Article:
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Does everybody remember Mongoose Publishing’s Kickstarter campaign to raise money for a range of Judge Dredd miniatures? I can’t think of many comics-based crowd-sourcing campaigns that reached their initial target so quickly and outstripped that original target by so much (after originally seeking $2,000, they finally ended at $101,457, allowing for multiple stretch goals). Well, now Mongoose is fundraising for another miniatures-RPG based on a classic 2000AD property Rogue Trooper. Again, they’ve quickly shot past their first target of £6,000 in just one week, allowing for another ambitious program of stretch goals to roll out.
Clearly Mongoose is tapping into something big with these campaigns, there’s a demand for these products that has probably gone unnoticed by non-gamers for years.
Beanworld is the nearly three-decades-old fantasy comic by Larry Marder that follows the adventures of minimalistic characters known as Beans. Bean!, meanwhile, is a fantasy role-playing game published by Fabled Worlds in which participants go on adventures as beans (and, from what I can tell, may involve actual beans).
“You’d think in this day & age you might try Googling a name before doing something as stupid as these people have done,” the cartoonist wrote on Twitter. “My lawyer notified. Start the process of dealing with this thief tomorrow.”
Asked later whether it is “just the name, or does the setting in the book have a resemblance to Beanworld cosmology?,” Marder replied, “Source book title is same as my registered trademark Beanworld. Characters look like a smoosh of Mr PotatoHead and CA Raisin.”
There’s been a long history of games adaptations of Judge Dredd, going back to the first board game released by Games Workshop in 1982, and their role-playing game of 1985. Back then, Games Workshop’s miniature-making division Citadel released many waves of Judge Dredd figures. I bought many of those as a lad, with plenty of them still in my parents’ attic, in various states of assembly.
There have been a few iterations between then and now, but one thing is for sure, the coming-to-an-end-soon Kickstarter campaign for the latest generation of Judge Dredd miniatures from Mongoose is a rousing success, with nearly $80,000 pledged now from an initial goal of $2,000. Their rulebook for the game is a free download, so have a look, and if you’re hooked, throw them a few dollars. At the rate they’re going, they’ll be able to make miniatures of every character ever to grace the strip.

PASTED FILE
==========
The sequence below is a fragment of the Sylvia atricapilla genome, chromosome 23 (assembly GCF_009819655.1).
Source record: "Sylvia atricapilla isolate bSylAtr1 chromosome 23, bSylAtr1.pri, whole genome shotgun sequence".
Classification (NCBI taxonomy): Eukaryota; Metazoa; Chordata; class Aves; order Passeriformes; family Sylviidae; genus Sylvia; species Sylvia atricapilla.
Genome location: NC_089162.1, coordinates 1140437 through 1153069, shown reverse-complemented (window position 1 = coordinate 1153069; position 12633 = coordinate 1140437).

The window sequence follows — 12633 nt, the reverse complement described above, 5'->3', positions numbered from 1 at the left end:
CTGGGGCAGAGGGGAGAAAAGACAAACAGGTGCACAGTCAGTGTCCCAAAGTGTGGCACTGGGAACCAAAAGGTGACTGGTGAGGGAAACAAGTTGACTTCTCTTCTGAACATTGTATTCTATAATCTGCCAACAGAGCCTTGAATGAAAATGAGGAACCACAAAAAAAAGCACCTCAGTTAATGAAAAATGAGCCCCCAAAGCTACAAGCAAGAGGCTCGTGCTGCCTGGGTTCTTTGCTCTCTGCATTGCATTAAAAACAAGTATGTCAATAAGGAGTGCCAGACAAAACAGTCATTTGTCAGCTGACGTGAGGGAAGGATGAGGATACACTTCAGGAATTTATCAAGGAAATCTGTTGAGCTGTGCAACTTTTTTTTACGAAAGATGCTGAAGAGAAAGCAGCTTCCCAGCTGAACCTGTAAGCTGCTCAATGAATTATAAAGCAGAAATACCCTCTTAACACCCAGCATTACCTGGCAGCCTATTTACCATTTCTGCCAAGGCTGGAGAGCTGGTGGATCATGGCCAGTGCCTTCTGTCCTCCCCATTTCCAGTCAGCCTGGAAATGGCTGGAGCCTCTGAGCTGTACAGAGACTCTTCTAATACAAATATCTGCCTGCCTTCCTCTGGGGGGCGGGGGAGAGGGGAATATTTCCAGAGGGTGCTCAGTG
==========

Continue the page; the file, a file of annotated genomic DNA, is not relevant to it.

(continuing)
Webcomics | Philip Hofer, the creator of the ComicPress WordPress theme used by many webcomics artists, discusses that and his new WordPress product, Comic Easel. [The Webcomic Beacon]
Creators | Peter Bagge talks about his comics and his relationship with Robert Crumb as both a contributor to and editor of Crumb’s anthology Weirdo: “With the style of work that I do, I like it to look on the surface like it’s shallow and stupid, but when you read it, the context is really sweet; [Crumb] saw that right away. I remember telling him ‘I have some story ideas, using fictional characters that are stand-ins for me, and I’m remembering things that are embarrassing and hard to write about. Even though I’m hiding behind a fictional character, I’m nervous talking about embarrassing events from my past. I’m a little bit afraid. He said ‘Those are exactly the stories you need to tell, especially if it won’t go away, and are always in the back of your head.’” [Graphic NYC]
If you’ve been inside more than a few comic stores, you’ll realize that it’s more than just comics — role-playing games are a frequent presence, sometimes overshadowing the comics themselves. And a new webcomic is bringing those two like-minded worlds together in a story that’s both a comic and an RPG. James Stowe’s Sidekick Quests follows a group of adventurers who set out to save King McGuffin’s daughter from the Spiked Knight. The princess’ name? True McGuffin.
Do you see where this is going?
Launched in March, Sidekick Quests has built up steam — and pages — with it’s once-a-week updates and managed to forge a bond between the worlds of comics fans and RPGers. In addition to doing the comic, Stowe is selling PDFs outlining how to play a Sidekick Quests RPG, and also offering to do commissions for fans of their characters.
Atomic Robo writer Brian Clevinger announced that he and artist Scott Wegener have joined forces with Evil Hat Productions to create a role-playing game based on everyone’s favorite Tesla robot.
Clevinger writes, “It’s probably a sad statement about our business savvy that most creators can talk about their projects in terms of the movie deals they’re bound to get. Scott and I? Even before the first issue came out, all we wanted was a tabletop roleplaying game. Y’know, because comics just wasn’t niche enough.”
The game will use a variation on the FATE system, modified by game designer Mike Olson. MTV Geek offers a couple more details, stating that this is an early announcement and that the game is still in development. It will likely be released later this year or early in 2013.